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Marcus Thornton has earned the starting spot, with or without Terrence Jones

Should coach Kevin McHale ride Marcus Thornton's hot hand or revert back to a more traditional lineup with Terrence Jones?

Troy Taormina-USA TODAY Sports

The brilliance of Marcus Thornton has been understated.

While posting an above-average PER, the player who is historically known as being inefficient and having poor shot selection is completely playing within the Rockets' system, just seven games into his Rockets tenure.

Since Marcus Thornton has moved into the starting five and the Rockets have abandoned the traditional two-big lineup, the Rockets have gone from 29th in offensive rating to 7th (I got that statistic from Jonathan Feigan's fabulous article for the Houston Chronicle).

Let's play the classic player comparison game. We haven't played it in quite a while on TDS.

PLAYER A: 16.1 ppg, 4.1 rpg, 2.5 apg, 39.5% 3ptfg, .542 efg%

PLAYER B: 16.6 ppg, 4.6 rpg, 2.1 apg, 40.5% 3ptfg, .553 efg%

Player A is Klay Thompson and B is Marcus Thornton. Through five games, Thornton is playing at the same level as the struggling Thompson, who most experts are quick to claim as a top shooting guard.

Of course, this is just one of Thornton's hot streaks and he will inevitably come back down to earth with a 3-13 shooting night.

I'm not saying Thornton is as good as Klay Thompson. That's ludicrous. But he is playing at such a high level right now and he has been such a big part of Houston's winning streak, it would be tough to expunge him from the starting lineup.

On the other hand, Terrence Jones has proven his worth to this team in the past and deserves some job security. I'm sure he wouldn't be too happy if his starting spot was taken by Marcus Thornton in the span of the five games he missed.

Jones, when healthy, is a solid contributor on both ends and on the boards. And the Rockets are in desperate need of some defensive leadership, even with Dwight Howard and Clint Capela protecting the rim. The Rockets are 23rd in the NBA in defensive rating and are allowing nearly 109 points per game. That's unacceptable for a team with the eighth-best defense in the league last year.

With Terrence Jones returning to the lineup tonight against the Brooklyn Nets, Rockets coach Kevin McHale faces a personnel quagmire: roll with Marcus Thornton's hot hand or return to Jones' traditional power forward play?

McHale's decision; however, is more complicated than the simple production of two individual players. It involves basketball philosophy and general strategy, too.

In a league evolving towards playing with one big man and four shooters surrounding him (this is not a new trend, the Magic did it in 2009 with Dwight Howard as the centerpiece), the Rockets have generally approached the game with a traditional lineup. There were times last year when they went small with Josh Smith at center, but the Rockets were at their best with Howard and either Donatas Motiejunas, Smith, or Jones beside him.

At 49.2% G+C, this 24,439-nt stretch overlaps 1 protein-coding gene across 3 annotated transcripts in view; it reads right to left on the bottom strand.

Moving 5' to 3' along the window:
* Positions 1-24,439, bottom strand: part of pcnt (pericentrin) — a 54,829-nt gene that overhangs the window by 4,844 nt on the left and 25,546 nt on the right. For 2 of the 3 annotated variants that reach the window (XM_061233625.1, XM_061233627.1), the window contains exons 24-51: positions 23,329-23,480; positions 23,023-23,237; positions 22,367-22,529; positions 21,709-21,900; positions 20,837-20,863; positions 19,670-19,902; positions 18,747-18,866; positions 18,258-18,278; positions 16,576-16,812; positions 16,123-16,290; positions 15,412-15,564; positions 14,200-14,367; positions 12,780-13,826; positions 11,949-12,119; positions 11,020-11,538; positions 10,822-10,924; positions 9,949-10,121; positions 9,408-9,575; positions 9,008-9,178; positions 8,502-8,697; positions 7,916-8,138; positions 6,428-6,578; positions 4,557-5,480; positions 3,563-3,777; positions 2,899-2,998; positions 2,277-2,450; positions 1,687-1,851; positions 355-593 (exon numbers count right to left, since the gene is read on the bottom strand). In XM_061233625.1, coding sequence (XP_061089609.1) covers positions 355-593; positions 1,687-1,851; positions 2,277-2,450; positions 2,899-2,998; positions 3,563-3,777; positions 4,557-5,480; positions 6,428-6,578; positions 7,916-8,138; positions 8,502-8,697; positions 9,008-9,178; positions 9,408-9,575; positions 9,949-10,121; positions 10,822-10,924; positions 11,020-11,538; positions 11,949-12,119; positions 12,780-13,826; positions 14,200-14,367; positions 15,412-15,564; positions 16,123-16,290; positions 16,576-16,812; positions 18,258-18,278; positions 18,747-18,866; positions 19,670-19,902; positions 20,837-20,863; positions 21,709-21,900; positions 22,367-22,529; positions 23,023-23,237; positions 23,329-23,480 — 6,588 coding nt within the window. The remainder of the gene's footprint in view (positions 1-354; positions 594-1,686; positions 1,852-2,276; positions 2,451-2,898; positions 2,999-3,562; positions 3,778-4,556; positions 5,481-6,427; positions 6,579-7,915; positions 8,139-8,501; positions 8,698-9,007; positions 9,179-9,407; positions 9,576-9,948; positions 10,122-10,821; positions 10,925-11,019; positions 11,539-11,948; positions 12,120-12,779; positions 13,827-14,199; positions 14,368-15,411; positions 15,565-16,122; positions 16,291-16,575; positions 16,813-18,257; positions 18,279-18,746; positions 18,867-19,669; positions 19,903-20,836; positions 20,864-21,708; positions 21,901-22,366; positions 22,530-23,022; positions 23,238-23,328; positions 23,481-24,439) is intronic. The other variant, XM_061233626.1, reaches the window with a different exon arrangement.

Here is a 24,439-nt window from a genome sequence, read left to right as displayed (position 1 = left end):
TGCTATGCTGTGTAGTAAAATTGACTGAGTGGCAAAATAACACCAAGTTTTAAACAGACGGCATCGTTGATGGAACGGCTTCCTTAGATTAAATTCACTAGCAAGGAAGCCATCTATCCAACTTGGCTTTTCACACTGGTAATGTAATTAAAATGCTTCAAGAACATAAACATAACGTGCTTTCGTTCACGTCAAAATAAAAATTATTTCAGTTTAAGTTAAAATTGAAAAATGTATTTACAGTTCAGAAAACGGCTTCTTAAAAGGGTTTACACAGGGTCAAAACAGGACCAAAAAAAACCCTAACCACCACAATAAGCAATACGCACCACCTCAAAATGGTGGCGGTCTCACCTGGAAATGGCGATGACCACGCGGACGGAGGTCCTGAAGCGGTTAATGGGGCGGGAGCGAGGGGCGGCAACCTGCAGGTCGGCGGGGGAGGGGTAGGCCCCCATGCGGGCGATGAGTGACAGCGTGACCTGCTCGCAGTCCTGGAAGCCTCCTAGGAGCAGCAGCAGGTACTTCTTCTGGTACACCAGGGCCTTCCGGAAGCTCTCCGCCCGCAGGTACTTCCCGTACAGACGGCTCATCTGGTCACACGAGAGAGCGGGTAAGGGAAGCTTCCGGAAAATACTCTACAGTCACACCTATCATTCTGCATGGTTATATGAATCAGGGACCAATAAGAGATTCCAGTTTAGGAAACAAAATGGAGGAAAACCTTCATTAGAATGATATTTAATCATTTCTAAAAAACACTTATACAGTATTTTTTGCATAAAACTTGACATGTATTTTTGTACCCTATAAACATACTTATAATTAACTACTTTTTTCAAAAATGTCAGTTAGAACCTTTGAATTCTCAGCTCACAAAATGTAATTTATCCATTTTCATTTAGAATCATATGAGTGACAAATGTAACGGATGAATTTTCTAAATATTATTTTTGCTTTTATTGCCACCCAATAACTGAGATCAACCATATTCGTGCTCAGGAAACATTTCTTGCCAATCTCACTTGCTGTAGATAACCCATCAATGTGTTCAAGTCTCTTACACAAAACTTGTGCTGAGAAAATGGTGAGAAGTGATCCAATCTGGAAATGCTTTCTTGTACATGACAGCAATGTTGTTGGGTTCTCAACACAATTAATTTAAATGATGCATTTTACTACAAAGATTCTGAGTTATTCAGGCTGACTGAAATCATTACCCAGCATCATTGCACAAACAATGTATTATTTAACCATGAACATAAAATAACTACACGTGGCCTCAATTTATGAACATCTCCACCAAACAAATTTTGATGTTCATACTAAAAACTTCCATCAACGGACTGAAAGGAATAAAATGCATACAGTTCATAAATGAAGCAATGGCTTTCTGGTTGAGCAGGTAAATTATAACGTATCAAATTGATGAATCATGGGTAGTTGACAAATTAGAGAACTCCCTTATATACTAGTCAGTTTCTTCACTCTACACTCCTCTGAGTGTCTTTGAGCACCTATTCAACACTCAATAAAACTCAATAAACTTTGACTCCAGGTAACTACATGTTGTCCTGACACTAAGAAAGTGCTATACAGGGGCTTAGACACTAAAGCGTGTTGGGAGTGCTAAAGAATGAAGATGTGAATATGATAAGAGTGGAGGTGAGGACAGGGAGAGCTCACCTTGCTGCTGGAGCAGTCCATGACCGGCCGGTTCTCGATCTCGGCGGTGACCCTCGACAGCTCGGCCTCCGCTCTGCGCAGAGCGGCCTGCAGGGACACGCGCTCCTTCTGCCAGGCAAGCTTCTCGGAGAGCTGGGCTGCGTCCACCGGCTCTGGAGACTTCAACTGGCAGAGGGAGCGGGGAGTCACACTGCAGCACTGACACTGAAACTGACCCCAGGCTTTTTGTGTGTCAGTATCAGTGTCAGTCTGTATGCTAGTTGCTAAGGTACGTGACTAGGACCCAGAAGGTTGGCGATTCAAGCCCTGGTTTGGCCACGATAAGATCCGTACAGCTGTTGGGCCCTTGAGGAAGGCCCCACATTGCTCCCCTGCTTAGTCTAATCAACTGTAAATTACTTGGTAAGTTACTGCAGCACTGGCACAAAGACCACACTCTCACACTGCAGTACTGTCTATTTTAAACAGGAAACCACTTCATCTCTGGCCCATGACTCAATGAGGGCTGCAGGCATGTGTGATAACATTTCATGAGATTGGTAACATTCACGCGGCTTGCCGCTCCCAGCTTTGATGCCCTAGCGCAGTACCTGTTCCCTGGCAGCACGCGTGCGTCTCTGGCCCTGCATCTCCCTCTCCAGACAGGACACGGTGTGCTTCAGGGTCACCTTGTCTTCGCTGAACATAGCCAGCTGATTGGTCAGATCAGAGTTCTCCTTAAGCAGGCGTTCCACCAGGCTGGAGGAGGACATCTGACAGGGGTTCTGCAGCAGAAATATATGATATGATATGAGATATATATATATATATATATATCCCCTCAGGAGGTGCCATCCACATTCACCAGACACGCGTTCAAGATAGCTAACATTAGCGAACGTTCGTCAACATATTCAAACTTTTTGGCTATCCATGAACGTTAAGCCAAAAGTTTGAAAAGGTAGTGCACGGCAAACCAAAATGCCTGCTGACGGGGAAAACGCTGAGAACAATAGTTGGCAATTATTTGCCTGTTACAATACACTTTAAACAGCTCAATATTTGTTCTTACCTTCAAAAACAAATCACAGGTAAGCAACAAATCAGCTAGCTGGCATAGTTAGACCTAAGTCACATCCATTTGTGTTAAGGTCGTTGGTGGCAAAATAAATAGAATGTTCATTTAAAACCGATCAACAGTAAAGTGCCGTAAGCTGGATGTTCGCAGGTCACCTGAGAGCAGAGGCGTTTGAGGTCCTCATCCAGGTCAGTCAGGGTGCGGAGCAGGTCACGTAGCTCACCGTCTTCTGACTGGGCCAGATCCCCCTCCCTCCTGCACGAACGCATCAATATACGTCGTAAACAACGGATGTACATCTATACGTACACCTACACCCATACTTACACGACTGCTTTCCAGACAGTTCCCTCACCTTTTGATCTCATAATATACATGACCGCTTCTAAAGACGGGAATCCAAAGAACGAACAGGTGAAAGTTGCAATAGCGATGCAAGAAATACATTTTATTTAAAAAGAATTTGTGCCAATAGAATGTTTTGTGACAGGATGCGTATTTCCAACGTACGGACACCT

Optimally, the Rockets will have the capability of playing both small ball and traditional, two-big ball. The roster's versatility should, in theory, allow that, but it depends on the matchups.

"Sometimes, it's (about) matchups. Sometimes, it's do what we do. Sometimes, they have to match up with us," Kevin McHale said.

The main purpose of going going small or big is dictating the pace of the game. With Thornton, the Rockets can get up and down the floor, play with space, and jack a ton of threes. With Jones replacing Thornton, the Rockets improve defensively, can still run and shoot threes, but will have less space to operate on the perimeter.

"We've got to get better spacing, better movement. Our spacing has got to work in more coordination with each other. It's going to have a little bit different of a dynamic," McHale said. "They have to set more wide screens. They have to set more picks for others. Their man is just not going to guard them outside the paint. We have to take advantage of that."

Tonight against the Nets, the Rockets should ride the hot hand of Marcus Thornton. He's shooting lights out and until he chucks himself out of a game, he deserves playing time.

Also, by going small, that will force Thaddeus Young to try to keep up with Trevor Ariza or James Harden. Plus, starting Thornton allows the Rockets to ease Jones back into action.

The matchup with the slow Brooklyn Nets tonight definitely suits Thornton, but expect Terrence Jones to regain his starting position from the historically inconsistent Thornton in the long term.

Regardless of the starting five tonight, the Rockets should have no trouble handling the 0-6 Brooklyn Nets in Houston.